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My other ride is your mom
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Discussion Starter · #1 ·
Living my life this past year, I've learned one thing: The only thing I can control is my willingness to push through mental discomfort and go further than I feel like going sometimes. Feeling the need for this, I set out to ride to the base of 4-Peaks from my house giving me 56 miles under cooling skies with 5200ft of climbing. This trip paid dividends in sights unexpected, surprising sounds and experiences which leave me dreaming of more.

As I clawed up a ridge today, straining to find momentum in the face of a stiff head-wind, buffeted by chunk and bogged down by sand; I fought off the mind games that made me want to rest. Just then, off to my left, a Harris hawk appeared; hovering as if still. Riding the wind which was pushed up the side of the cactus choked ridge off my left shoulder, the hawk was moving forward at an almost identical pace as I. I thought to reach out to it, for it could not have been more than 20 yards away from me at the time. It did this for what seemed like forever, but must have been no more than 10 or so seconds, before it zoomed up and over me…never to be seen again, except in my mind. I no longer cared about the wind holding me back. The ridgeline with its rough and loose surface no longer concerned me. I just rode on.

Later in the day, I saw a snake lay in the sun; a sun that had been baking me and drawing my strength with every drop of sweat from my forehead. The same wind that I'd been fighting earlier in the day brought with it a cool down, leaving this snake betrayed by the promise of a sunny day like the days before. I stopped my bike, and looked at it; me perfectly still, it also, perfectly still. Then realizing how beautiful it was, I decided to move on lest I spook it. I'm not sure why I thought that…but as I rode away, I peered over my shoulder and there it still lay…trying to take in as much sun before the impending cold front. For the first time on this ride, I reveled in the cooling temperatures which had previously baked me during the climb and had sapped my strength.


Grinding away on a particularly sandy and hummocky section even later, I once again was fighting the lack of momentum; playing a balance between high RPM spinning, and pumping through the bumps to maintain any speed left. A black and blue butterfly appeared in front of me, startled off its perch within a Palo Verde tree along the side of the path. It fluttered in front of me much like a balloon, low on helium and in the path of a semi-tractor trailer on the highway. As I passed it, it fluttered over me and out of my existence. The thought of its silent beauty removed me from my struggle and centered me in the present….churning away, pondering beauty…hopeful for another distraction, but thankful for the ones I'd already received.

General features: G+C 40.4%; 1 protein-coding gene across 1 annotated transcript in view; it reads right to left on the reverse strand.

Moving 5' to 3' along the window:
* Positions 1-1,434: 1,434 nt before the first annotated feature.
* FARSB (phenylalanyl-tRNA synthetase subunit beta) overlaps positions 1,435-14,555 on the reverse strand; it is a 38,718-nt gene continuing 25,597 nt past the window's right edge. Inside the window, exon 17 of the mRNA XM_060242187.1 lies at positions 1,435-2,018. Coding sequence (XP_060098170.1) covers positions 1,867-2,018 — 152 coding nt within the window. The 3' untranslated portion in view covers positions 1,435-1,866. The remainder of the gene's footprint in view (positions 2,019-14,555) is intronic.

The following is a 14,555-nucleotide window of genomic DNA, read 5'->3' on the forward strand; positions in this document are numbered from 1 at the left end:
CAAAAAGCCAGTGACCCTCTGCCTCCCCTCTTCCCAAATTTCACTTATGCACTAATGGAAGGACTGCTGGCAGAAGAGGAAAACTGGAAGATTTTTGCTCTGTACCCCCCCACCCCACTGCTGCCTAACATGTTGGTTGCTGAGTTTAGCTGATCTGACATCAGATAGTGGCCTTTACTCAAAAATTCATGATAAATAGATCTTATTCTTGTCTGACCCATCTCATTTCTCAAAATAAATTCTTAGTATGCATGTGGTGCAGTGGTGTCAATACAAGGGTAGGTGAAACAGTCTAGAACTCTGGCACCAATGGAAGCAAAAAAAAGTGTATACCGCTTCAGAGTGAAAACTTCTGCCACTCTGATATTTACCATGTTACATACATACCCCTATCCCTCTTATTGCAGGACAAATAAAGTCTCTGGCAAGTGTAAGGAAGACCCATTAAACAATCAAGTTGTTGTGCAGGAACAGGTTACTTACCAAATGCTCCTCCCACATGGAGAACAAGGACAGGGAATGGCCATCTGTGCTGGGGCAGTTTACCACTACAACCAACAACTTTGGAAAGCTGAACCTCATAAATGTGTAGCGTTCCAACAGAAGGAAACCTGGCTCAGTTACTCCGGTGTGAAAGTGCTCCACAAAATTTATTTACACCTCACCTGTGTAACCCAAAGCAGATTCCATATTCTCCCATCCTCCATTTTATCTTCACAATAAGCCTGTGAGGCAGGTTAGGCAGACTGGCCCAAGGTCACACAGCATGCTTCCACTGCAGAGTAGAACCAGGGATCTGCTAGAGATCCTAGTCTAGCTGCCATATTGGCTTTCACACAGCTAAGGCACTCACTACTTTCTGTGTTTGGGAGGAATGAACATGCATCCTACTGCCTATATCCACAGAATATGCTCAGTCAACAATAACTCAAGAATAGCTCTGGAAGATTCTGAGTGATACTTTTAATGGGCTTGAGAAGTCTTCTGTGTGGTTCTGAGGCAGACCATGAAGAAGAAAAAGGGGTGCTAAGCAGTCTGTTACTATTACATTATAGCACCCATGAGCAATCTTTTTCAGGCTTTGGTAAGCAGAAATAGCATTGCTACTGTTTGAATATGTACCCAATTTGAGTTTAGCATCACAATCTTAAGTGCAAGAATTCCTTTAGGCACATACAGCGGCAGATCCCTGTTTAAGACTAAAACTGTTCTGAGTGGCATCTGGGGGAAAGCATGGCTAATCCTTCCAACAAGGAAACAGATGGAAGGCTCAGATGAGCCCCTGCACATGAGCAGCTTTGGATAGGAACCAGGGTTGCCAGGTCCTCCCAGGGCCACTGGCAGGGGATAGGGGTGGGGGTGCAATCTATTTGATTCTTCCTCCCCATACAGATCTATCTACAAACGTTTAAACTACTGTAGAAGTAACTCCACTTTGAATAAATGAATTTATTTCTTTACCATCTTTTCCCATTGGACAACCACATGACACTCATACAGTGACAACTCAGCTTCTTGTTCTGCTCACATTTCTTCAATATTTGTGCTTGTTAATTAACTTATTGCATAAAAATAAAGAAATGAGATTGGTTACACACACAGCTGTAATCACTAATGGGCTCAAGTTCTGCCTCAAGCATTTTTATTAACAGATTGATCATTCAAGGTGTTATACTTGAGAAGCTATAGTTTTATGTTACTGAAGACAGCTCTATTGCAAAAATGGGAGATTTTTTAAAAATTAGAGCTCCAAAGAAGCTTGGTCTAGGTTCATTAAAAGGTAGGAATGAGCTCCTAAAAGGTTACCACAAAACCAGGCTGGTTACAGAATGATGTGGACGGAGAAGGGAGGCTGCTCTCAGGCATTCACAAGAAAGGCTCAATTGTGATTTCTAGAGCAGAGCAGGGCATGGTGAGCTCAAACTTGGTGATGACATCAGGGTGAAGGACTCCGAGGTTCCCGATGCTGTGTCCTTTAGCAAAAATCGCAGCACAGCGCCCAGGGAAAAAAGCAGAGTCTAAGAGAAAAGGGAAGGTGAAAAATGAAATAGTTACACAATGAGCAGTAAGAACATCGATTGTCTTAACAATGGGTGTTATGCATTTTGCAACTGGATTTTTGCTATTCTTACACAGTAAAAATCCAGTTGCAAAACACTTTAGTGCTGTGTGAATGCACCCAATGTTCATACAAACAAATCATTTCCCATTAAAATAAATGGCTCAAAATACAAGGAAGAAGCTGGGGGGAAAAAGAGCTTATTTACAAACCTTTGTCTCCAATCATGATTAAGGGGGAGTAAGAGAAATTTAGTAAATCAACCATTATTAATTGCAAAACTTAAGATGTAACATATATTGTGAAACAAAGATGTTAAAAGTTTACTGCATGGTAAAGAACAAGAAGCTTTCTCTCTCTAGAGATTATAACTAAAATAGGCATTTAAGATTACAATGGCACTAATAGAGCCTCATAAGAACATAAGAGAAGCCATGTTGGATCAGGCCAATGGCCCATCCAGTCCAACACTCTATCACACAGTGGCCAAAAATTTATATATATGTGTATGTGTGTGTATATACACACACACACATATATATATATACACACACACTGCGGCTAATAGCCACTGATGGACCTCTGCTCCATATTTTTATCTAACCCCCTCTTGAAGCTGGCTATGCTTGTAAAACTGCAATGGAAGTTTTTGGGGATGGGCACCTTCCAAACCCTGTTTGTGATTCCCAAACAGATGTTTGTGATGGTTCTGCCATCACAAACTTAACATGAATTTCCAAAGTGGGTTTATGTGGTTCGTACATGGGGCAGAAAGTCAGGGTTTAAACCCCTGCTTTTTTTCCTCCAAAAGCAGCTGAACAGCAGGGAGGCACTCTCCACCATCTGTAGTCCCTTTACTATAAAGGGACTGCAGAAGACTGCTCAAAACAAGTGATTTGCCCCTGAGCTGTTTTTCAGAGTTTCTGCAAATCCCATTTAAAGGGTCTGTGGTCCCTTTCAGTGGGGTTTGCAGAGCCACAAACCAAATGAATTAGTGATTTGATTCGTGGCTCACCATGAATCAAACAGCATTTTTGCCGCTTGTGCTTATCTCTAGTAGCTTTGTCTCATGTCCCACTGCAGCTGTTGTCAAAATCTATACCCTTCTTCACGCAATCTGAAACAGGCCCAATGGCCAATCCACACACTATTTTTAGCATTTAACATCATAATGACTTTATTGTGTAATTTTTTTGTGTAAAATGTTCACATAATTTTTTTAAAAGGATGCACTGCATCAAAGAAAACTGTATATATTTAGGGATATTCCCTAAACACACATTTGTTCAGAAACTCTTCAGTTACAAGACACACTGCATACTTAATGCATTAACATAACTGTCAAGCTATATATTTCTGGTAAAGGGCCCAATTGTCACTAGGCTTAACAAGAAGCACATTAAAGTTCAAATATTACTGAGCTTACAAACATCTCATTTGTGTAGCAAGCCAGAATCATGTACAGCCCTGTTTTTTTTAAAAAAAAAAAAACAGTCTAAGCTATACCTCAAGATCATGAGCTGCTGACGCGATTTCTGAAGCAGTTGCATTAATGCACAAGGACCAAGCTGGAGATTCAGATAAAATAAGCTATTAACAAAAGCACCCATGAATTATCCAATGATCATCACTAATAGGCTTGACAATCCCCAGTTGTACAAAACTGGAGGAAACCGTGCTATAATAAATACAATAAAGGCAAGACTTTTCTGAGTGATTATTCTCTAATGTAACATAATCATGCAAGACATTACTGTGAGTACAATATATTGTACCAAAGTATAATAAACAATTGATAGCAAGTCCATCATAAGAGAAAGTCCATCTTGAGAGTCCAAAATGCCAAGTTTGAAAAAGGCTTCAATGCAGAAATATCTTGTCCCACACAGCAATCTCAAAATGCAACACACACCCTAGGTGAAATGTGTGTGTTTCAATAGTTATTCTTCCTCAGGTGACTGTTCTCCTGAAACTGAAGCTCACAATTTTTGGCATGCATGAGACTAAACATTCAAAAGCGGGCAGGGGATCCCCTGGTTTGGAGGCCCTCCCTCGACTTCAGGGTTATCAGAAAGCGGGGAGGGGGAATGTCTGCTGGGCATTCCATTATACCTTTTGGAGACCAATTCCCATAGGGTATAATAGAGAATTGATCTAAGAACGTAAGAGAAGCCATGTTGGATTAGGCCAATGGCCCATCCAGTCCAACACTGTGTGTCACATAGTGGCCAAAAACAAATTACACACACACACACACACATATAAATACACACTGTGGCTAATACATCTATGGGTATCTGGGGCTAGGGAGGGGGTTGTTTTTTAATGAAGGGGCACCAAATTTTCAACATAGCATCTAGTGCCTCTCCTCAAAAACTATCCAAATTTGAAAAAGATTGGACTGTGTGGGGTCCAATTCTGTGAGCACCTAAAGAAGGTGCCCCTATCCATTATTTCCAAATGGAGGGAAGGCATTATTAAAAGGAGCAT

Towards the end of my ride, when low on fuel and close to home; I came across an individual who recognized me from a recent post online. He remarked, "I'm out here looking for your tequila tree"; as he pointed at me with a devilish grin. Laughing, we introduced ourselves and I told him he was on the right track and I wished him luck. Prior to running into this individual…I had been ruminating on my poor fuel choices for this 55-mile ride. This mental anguish sapped my strength and had me grumpy on a few climbs as I knew I could have done better with my food preparation for the day. I had needed food for the past hour or so, and although I was almost home; I was just suffering through it at this point. My pause to stop and share in the excitement of my ride and the stoke of his adventure left me fueled to the brim. The remaining ride was spent in the joy of a quiet mind; the sound of gravel beneath my tires, the wind in my ears and the cooling breeze around me.


Being present for the now is not always easy, especially when things get tough. Yet it's at these moments that we need it the most. The difference between knowing that you're not in control and truly feeling it is huge; but so is the difference between accepting it at face value and fighting the wind.
 

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Nice Tr man. A little depth beyond just riding, being rad and flexing internet muscles is something I really appreciate. I agree that living in the now is not always easy but it's the easiest thing to do once we let go. Beautiful pictures as well. Thanks Maad, and btw, who are you?
 

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Well, if you're in it, sounds like recovery for 3 days, and you're ready for anything Old Pueblo or azepicriderandrunner might throw at you this weekend. Good luck and great musings from a tough training ride. Mentally, you're there.
 

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My other ride is your mom
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5,442 Posts
Discussion Starter · #11 ·
nsavarirayan said:
Did you just bike up the jeep road from the beeline? Thats freakin crazy!
No....rode from my house which is just off of the Hawes trailhead....to that jeep road which comes off of the beeline and heads to 4-peaks....trip was all on dirt, save 5 miles of hardball from Bulldog canyon to Butcher Jones pulloff just north of Saguaro lake....after that, it's more dirt all the way to the "official" base of 4-peaks...mega loop bikepacking trip and circumcision photos to be delivered soon....however....this powder storm puts a dent into my bikepacking plans for next week........too many adventures, so little time:thumbsup:
 
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